Orlando nightclub massacre

Joe Burbank/Orlando Sentinel/TNS

On the third anniversary of the shooting at Pulse, a gay nightclub in Orlando, which left 49 people dead, Florida Gov. Ron DeSantis did not mention the LGBTQ community in his initial proclamation commemorating the day.

Elected leaders are scheduled to announce Monday at Pulse plans for legislation that would designate the nightclub as a national memorial site. 

Amy Green / WMFE

Pulse victims and family members are taking legal action against the security firm that employed the gunman in the worst mass shooting in modern American history.

Dozens of victims and family members plan on filing a complaint Wednesday in federal court against G4S Security Solutions.

They allege the security firm failed to report changes in Omar Mateen’s mental health and seize his weapon before the nightclub shooting that left 49 dead last June.

Noor Salman, the wife of the man who killed 49 people last June at the Pulse nightclub in Orlando, Fla., has pleaded not guilty to two federal charges.

Salman was arrested earlier this week and charged with providing material support to a terrorist and obstruction of justice for allegedly knowing about Omar Mateen's plan to slaughter people at the nightclub.

It was the deadliest mass shooting in modern U.S. history. Mateen was killed by police.

Over the summer, the Pulse Nightclub tragedy garnered national attention as the worst mass shooting in modern American history. And, while it’s certainly influenced the lives affected by the massacre, the incident is also influencing legislative issues for the 2017 session.

On June 12, 2016, a gunman killed 49 people and injured dozens of others in what became the deadliest mass shooting in recent U.S. history.

Catherine Welch / WMFE

At 2:02 am Monday, a small crowd gathered at the Pulse nightclub to mark six months since the mass shooting. The gathering was only for survivors, family and friends of those who died.

The fence around the nightclub, was covered with fresh flowers and banners. Inside the fence, near the club entrance, a small crowd gathered to read the names of the 49 victims and light a candle. The candles were aligned in the shape of the Pulse logo.

Richard Sizemore was there.

Matthew Peddie / WMFE

The owner of Pulse says she feels a personal obligation to create a permanent memorial at the site of the worst mass shooting in modern American history.

She will not sell the nightclub to the city of Orlando.

Barbara Poma said she just isn’t ready to walk away from the gay nightclub she established as a tribute to her brother, who died of AIDS.

Her decision comes after city staff proposed buying the building for $2.25 million to transform it into a memorial for the 49 who died in the June 12 massacre.

A hurricane that hit North Florida, the continued spread of the mosquito-borne Zika virus and a horrific massacre in Orlando haven't slowed the appeal of the Sunshine State for tourists, according to state officials.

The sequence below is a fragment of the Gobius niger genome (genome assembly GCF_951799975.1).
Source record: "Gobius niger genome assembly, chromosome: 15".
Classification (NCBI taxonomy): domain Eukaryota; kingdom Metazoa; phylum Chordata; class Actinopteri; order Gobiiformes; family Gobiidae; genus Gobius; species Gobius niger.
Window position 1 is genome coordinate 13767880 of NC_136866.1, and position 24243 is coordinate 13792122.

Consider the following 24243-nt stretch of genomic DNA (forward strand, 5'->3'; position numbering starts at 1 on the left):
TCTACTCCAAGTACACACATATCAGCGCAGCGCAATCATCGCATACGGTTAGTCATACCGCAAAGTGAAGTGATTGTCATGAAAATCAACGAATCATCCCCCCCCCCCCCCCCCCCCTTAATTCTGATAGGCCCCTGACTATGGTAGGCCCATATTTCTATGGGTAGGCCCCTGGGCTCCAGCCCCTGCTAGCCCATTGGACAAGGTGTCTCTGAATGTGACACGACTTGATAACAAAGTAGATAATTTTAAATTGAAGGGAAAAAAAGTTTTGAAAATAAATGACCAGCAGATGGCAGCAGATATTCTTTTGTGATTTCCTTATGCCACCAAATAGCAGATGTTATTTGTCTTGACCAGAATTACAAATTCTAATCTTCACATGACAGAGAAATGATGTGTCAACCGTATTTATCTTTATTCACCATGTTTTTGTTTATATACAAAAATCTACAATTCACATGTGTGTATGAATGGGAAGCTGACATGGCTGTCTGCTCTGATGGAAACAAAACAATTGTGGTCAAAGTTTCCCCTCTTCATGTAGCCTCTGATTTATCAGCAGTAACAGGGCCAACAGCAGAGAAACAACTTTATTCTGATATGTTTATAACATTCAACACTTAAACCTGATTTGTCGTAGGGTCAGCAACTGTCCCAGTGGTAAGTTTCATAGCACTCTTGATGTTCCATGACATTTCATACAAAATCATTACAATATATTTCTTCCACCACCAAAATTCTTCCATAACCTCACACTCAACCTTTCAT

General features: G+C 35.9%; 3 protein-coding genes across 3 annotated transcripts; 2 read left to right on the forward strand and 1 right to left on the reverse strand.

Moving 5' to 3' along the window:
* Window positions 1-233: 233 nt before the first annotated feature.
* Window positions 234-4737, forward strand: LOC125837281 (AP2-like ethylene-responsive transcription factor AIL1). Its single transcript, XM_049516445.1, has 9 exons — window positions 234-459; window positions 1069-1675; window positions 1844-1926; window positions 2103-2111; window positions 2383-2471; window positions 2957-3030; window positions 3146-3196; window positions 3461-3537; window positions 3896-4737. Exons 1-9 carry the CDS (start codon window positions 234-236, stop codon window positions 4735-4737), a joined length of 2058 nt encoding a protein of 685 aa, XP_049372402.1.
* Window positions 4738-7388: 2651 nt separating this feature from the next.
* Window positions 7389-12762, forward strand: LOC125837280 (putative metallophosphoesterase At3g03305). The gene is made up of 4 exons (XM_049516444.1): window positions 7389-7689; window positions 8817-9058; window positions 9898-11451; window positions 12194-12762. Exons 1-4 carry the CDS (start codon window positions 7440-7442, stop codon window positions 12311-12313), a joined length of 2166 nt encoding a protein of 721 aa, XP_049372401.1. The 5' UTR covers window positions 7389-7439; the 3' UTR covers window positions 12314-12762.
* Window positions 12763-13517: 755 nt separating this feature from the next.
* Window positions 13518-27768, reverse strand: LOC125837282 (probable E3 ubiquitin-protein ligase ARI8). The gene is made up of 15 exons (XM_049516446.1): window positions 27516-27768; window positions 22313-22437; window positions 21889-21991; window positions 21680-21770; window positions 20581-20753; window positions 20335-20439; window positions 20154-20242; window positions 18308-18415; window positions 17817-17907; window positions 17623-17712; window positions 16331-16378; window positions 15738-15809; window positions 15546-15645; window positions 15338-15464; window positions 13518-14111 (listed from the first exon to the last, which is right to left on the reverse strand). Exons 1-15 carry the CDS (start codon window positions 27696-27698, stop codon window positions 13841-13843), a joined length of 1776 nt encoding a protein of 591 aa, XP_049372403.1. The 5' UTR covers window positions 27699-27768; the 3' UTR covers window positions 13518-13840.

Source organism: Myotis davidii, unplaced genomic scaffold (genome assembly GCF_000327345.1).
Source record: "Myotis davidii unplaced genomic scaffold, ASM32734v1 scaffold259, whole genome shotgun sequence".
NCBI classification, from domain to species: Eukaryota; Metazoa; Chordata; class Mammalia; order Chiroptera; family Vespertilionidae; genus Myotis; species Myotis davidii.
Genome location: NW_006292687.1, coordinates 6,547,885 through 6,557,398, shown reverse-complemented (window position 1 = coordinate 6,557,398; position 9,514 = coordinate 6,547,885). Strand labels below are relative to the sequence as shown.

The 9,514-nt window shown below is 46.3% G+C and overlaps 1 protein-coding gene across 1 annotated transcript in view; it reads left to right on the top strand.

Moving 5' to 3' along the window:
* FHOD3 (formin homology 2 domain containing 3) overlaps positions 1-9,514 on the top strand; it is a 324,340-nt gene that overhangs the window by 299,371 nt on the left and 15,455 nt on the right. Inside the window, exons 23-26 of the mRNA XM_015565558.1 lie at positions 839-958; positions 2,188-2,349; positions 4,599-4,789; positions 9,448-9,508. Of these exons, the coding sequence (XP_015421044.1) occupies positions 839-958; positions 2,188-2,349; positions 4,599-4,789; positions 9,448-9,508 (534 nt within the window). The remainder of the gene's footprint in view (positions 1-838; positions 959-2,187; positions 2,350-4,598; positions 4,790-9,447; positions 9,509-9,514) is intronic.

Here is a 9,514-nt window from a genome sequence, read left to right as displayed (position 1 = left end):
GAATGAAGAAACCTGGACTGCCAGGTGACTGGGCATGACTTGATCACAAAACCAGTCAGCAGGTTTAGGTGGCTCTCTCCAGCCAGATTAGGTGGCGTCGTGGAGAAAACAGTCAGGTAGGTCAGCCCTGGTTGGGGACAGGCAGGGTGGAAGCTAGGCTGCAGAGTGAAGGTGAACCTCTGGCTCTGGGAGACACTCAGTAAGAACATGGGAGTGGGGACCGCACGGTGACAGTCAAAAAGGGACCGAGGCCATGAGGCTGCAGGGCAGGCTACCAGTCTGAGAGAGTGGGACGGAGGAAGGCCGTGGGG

New emergency calls placed in response to the Pulse nightclub mass shooting have been released. The calls have been made public after a legal battle with media organizations. Dozens of 911 calls placed after 2:12 a.m. have been released. A judge also ordered transcripts of earlier calls should be made available.

Associated Press

Victims of the deadly shooting at the Pulse nightclub in Orlando and their families have until Monday September 12th  to submit claims for the OneOrlando fund. 

At least 228 claims already have been filed for the more than $23 million fund.

Donations will be accepted through September 23rd, and distributions will begin September 27th.

Orlando Sentinel

It’s been an article of undisputed faith among Florida cops, prosecutors and journalists for decades that phone calls to 911 are public records. So media lawyers were flabbergasted last month when Orlando police refused to turn over recordings of the 911 calls made during the murderous shootout inside the Pulse nightclub that left 49 people dead. 

At the same time, they weren’t surprised at all.

Exclusive: New 911 Logs Reveal Horror Inside Orlando Club

Jun 29, 2016

"Losing feeling in her leg...Just keeps saying, I don't want to die today," a dispatcher with the Orange County Sheriff's department wrote about a 911 caller inside the Pulse Nightclub a half hour after police received reports of shots fired. "Caller in the back room pleading please tell the cops to come," wrote another dispatcher about a separate call. 

Mario Perez lives in Miami, but he was in Orlando for a housewarming party Saturday, June 11. After the party, the 34-year-old went to Pulse for Latin night.

At 2 a.m., he heard gun shots. Loud. He knew it was real.

“And the minute he started shooting, I got hit from the side, I got grazed by a bullet," Perez said. "My first instinct was to fall to the floor, that’s what you’re taught to do.”

The body of Omar Mateen, the gunman who killed 49 people in the Orlando shooting on June 12th, has a final resting place: the Muslim Cemetery of South Florida in Hialeah Gardens.

It is not clear, though,  if he has already been buried or is scheduled to be buried there.

Alex Harris is covering the story for The Miami Herald. She says, after a traditional Muslim death, family members wear white and it is a relatively short grieving period.

 

“And after three days, mourning’s over, and you can change out of your white clothes and...life goes on.”

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